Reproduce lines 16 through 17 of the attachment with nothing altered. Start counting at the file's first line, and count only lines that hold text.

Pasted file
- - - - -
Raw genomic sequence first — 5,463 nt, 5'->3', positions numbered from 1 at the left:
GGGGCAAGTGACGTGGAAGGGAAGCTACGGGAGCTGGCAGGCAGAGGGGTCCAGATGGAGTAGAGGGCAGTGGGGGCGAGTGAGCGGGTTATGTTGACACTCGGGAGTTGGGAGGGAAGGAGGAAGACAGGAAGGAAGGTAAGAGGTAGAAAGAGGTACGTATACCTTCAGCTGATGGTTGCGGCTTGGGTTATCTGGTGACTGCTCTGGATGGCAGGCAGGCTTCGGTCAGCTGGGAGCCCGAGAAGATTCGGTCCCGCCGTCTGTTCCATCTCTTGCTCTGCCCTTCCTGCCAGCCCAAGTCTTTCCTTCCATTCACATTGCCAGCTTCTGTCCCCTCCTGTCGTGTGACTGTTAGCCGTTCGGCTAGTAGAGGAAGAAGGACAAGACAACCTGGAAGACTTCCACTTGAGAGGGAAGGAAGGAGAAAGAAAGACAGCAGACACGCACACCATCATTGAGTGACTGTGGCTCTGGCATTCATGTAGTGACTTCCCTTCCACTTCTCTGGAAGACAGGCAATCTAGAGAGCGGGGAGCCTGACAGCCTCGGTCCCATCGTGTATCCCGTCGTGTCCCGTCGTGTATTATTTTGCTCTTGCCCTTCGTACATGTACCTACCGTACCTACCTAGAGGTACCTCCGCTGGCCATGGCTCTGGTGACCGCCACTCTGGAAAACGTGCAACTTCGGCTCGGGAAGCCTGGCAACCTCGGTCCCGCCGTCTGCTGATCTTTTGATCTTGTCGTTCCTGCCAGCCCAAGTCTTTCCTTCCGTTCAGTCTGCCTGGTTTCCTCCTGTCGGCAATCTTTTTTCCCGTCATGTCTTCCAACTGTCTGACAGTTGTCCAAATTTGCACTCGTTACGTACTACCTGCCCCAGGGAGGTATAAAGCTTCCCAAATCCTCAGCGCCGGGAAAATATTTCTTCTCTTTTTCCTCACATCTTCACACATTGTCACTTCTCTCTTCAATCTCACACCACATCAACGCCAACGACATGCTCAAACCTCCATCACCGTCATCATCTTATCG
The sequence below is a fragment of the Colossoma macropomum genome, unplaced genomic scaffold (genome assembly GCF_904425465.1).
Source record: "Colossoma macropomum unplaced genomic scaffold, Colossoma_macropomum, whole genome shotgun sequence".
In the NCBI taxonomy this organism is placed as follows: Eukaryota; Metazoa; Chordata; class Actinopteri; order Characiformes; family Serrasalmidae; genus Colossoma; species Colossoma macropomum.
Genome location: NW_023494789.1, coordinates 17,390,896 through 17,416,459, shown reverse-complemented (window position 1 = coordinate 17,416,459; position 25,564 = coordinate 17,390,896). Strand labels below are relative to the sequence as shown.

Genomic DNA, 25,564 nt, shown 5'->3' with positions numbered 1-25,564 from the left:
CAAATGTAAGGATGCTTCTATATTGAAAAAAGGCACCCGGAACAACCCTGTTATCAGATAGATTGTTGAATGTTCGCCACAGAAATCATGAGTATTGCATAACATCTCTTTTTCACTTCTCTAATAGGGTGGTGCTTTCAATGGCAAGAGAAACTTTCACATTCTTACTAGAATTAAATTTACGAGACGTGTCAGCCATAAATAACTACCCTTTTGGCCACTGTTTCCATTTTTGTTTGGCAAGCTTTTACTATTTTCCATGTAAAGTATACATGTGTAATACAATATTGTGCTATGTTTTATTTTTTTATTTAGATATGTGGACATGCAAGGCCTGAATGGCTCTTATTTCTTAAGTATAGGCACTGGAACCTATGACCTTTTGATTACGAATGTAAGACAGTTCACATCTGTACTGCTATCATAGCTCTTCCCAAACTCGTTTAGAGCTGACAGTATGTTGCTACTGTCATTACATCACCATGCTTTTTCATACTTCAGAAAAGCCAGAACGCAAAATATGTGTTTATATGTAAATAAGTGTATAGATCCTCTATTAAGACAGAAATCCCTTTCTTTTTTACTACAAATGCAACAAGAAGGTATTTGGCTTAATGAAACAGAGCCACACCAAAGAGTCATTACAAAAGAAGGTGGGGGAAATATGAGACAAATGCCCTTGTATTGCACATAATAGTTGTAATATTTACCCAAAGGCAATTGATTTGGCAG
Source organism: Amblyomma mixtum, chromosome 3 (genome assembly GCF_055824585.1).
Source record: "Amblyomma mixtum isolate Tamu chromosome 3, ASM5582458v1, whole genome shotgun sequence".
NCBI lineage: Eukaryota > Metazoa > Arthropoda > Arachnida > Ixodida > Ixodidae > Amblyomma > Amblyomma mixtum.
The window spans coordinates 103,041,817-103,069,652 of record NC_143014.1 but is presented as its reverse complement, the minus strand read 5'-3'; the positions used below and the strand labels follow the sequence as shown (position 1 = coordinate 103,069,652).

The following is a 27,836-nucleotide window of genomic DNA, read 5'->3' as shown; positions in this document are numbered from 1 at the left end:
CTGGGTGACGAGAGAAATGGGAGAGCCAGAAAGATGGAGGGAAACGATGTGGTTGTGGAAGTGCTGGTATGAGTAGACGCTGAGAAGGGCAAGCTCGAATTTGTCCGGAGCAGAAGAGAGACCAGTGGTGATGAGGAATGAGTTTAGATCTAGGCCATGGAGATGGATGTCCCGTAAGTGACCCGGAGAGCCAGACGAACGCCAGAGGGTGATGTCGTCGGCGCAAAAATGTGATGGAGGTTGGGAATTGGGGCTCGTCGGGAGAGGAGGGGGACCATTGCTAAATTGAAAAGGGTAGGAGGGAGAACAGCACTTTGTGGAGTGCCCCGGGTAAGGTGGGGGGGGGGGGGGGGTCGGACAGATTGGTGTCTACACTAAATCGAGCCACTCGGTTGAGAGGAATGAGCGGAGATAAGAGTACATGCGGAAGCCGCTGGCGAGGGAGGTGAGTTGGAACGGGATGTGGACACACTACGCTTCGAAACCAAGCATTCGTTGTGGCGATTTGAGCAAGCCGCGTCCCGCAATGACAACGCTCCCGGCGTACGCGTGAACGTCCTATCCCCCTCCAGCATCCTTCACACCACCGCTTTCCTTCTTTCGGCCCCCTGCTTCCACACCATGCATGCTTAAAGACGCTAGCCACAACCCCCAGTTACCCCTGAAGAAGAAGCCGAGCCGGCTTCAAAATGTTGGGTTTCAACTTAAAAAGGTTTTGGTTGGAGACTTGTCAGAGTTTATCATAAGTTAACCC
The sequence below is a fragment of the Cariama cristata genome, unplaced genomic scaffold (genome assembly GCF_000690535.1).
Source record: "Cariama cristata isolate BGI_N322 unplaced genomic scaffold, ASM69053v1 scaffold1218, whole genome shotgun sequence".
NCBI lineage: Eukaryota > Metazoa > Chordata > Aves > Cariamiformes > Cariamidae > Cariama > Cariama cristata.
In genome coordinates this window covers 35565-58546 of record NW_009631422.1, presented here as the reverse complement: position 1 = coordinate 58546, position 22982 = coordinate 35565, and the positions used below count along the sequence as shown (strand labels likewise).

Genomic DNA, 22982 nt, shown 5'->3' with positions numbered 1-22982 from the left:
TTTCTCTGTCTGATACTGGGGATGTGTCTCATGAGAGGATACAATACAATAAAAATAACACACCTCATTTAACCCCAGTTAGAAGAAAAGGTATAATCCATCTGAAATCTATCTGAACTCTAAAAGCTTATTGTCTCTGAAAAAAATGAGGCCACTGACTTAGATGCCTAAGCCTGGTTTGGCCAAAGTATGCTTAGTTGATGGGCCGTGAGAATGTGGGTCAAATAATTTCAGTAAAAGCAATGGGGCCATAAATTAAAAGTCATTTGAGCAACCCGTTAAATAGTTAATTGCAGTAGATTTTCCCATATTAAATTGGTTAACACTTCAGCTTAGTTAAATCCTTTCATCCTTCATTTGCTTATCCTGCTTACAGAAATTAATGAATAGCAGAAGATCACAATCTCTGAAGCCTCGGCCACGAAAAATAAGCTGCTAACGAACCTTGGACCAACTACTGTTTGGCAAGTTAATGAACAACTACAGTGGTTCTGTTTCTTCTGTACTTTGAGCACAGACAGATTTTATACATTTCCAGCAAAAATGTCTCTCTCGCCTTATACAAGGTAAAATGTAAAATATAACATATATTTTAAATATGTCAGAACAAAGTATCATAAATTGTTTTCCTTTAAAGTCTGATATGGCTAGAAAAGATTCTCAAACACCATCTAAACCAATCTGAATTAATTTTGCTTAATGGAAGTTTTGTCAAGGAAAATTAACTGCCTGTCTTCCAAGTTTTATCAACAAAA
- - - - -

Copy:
Source record: "Cariama cristata isolate BGI_N322 unplaced genomic scaffold, ASM69053v1 scaffold1218, whole genome shotgun sequence".
NCBI lineage: Eukaryota > Metazoa > Chordata > Aves > Cariamiformes > Cariamidae > Cariama > Cariama cristata.